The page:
RESULTS: The most common indication for FBT was hypotension (40%). Median duration of infusion was 7 minutes (interquartile range [IQR], 3–9 min). At the end of FBT, five patients (25%) showed a CI response, which increased to almost half in the following 30 minutes and dissipated in one patient. MAP response occurred in 11 patients (55%) and dissipated in five patients (45%) by a median of 6 minutes (IQR, 6–10 min). CI and MAP responses coexisted in four patients (20%). An intrabolus MAP response occurred in 17 patients (85%) but dissipated in 11 patients (65%) within a median of 7 minutes (IQR, 2–11 min). On regression analysis, faster fluid bolus administration predicted MAP increase at the end of the bolus.
    CONCLUSION: In post-cardiac surgery patients, CI response to 20% albumin FBT was not congruous with MAP response over 30 minutes. Although hypotension was the main indication for FBT and a MAP response occurred in most of patients, such response was maximal during the bolus, dissipated in a few minutes, and was dissociated from the CI response.
  • References
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Fluid bolus therapy (FBT) is ubiquitous in the intensive care unit (ICU). It is typically given to treat haemodynamic instability. 1 This may be especially common in cardiac surgery patients, 2 where the aim is to expand intravascular volume in order to increase cardiac index (CI) and mean arterial pressure (MAP). 3 However, much uncertainty remains in terms of the timing of FBT administration, the speed of delivery, the type and volume of fluid, the clinical indications and physiological targets, 4 and the evaluation of response. 5 6 In particular, only 50% of ICU patients with haemodynamic instability appear FBT responsive, 7 and although crystalloids are frequently used in post-cardiac surgical patients, 2 previous studies reported dissipation of their cardiovascular effect within 10 minutes 8 following the end of fluid infusion after surgery. Artificial colloids, such as starch and gelatine, may have a longer lasting effect on haemodynamics, but they have been associated with significant risks. 9 10 11 12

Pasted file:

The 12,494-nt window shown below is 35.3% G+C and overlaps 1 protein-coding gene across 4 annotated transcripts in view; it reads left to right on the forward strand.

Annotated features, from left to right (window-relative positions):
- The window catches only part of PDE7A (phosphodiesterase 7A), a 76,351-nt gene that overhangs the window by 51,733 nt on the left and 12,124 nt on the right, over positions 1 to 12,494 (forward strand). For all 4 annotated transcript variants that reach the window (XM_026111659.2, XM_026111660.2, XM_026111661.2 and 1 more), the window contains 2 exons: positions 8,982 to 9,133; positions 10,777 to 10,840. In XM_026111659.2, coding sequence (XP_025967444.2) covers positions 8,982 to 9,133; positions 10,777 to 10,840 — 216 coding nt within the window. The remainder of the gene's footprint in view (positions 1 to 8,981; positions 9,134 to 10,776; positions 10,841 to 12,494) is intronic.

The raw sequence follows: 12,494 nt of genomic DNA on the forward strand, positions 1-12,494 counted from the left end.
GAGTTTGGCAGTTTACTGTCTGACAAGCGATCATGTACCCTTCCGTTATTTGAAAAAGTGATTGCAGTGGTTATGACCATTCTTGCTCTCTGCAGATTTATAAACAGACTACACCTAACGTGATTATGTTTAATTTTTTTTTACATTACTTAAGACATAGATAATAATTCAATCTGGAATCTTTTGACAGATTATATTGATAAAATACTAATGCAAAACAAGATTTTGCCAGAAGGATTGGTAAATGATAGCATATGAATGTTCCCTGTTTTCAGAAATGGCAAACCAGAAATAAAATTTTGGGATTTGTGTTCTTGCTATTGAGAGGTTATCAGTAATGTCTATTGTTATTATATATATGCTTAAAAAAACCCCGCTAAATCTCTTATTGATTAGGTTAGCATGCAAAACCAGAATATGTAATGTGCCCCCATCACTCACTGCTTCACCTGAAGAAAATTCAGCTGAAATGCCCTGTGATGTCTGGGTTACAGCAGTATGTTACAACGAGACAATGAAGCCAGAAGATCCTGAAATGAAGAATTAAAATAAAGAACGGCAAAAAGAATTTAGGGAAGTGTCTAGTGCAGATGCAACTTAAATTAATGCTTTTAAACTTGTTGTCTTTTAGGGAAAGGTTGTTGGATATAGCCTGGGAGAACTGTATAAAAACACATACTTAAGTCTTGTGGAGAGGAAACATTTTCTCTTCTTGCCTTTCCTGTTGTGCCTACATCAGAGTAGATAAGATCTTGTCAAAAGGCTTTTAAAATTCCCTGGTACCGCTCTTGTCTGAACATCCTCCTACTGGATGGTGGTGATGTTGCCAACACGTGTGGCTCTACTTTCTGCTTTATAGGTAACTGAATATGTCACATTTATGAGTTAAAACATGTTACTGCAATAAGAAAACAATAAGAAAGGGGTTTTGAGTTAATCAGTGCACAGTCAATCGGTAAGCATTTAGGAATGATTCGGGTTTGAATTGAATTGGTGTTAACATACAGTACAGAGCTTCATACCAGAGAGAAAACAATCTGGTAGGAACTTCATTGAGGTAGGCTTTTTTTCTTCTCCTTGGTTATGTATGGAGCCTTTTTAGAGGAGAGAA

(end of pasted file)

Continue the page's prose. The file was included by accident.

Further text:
On the other hand, after exclusion of patients with traumatic brain injury, 13 human albumin solutions have repeatedly been shown to be safe and may achieve longer lasting haemodynamic effects. 14 15 16 Furthermore, fluid resuscitation with hyperoncotic (20%) albumin solutions have been associated with decreased fluid requirements and less fluid accumulation in critically ill patients 17 compared with iso-oncotic (4–5%) albumin. 14 Such beneficial effect on fluid balance has been recently confirmed in cardiac surgery patients. 18 However, no study has addressed the cardiovascular pharmacodynamics of a rapid 20% albumin FBT in cardiac surgery patients. Accordingly, we conducted a detailed assessment of the cardiovascular effect of a rapid 20% albumin bolus in a cohort of post-cardiac surgery patients. Our primary hypothesis was that, in such patients, a CI response would occur in most cases.